The cloud skills gap is digital transformation’s Achilles’ heel
98% of organizations globally are facing a cloud skills gap, specifically in trying to find people with general cloud skills, cloud architecture knowledge, and adapting, monitoring, and troubleshooting for the cloud, according to a report by SoftwareOne.
This is causing digital transformation projects to fall behind by an average of five months, with 33% of businesses claiming their financial objectives will take a significant hit as a result.
Enter the skills gap
Over the past four years, a rapid increase in cloud adoption has led to 94% of organizations utilizing at least one cloud provider, with the majority opting for hybrid or multi-cloud setups. Simultaneously, in under a year since generative AI became widely adopted, one-third of organizations have incorporated gen AI into one or more of their business functions. Nevertheless, the skillset necessary for implementing and overseeing these technologies has advanced at a different rate.
62% of respondents report possessing only half of the IT skills necessary to leverage AI innovation effectively. 41% say they need help to source employees with AI-specific knowledge. This skill deficit is limiting their capacity to capitalize on AI’s transformative potential.
95% of the IT decision-makers believe the cloud skills gap has negatively impacted their team, while almost 62% report increased workload in the last 12 months.
When looking at how the cloud skills gap had impacted the teams’ work, the survey found that vital areas were being missed. 43% of respondents noted their organizations have struggled to keep up to date with security, governance and compliance, 41% have had application performance issues and outages and 38% have missed KPIs on delivering new innovations to the business. One-third even said they had to restrict their use of the cloud altogether.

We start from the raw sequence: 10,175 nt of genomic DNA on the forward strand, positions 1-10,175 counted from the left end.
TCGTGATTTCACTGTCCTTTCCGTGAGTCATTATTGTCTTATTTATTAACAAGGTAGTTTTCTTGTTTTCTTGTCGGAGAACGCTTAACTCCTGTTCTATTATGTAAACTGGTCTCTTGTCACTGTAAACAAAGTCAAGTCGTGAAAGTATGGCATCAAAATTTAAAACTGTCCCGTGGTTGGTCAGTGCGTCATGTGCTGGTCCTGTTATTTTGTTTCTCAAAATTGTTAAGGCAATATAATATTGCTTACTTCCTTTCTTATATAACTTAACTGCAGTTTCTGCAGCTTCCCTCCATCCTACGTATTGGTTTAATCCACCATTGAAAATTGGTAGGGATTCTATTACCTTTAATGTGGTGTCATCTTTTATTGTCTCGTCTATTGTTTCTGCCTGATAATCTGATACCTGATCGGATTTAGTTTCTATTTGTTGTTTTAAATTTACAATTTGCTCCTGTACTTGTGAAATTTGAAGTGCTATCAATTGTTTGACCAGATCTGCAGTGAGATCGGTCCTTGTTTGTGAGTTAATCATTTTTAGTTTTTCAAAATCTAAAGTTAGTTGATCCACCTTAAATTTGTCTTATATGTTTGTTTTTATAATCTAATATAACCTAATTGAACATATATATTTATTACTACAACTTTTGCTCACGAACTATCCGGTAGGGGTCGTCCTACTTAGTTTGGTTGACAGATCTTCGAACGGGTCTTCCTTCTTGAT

Cloud managed services’ impact
When looking to the future, the IT-decision makers were confident that the cloud skills gap within their organization would improve in the coming years, with 87% saying they believe it will get better in the next five years.
In the interim, the survey respondents view investing in cloud-managed services as the key to success. 93% of respondents agree that investing in cloud-managed services will be a priority in the next 12 months, with respondents claiming that investing in cloud-managed services could increase productivity globally by as much as 156%.
98% of respondents consider attracting tech talent as a top priority for their organizations in the coming year. Reskilling and retaining existing employees won’t be enough to plug the gap, which is why hiring in new skills is such a high priority.
“For companies who want to accelerate their digital transformation, closing the cloud skills gap is critical. We have seen our clients innovate faster through cloud and application mastery while reducing their risk profile,” stated Craig Thomson, SVP Cloud & Application Services, SoftwareOne.
“Our research into the cloud skills gap shows how much is at stake. The majority of organisations see cloud managed services as a crucial way to bridge the gap, with the option of scaling back these resources as they build their own internal capabilities for the future,” Thomson concluded.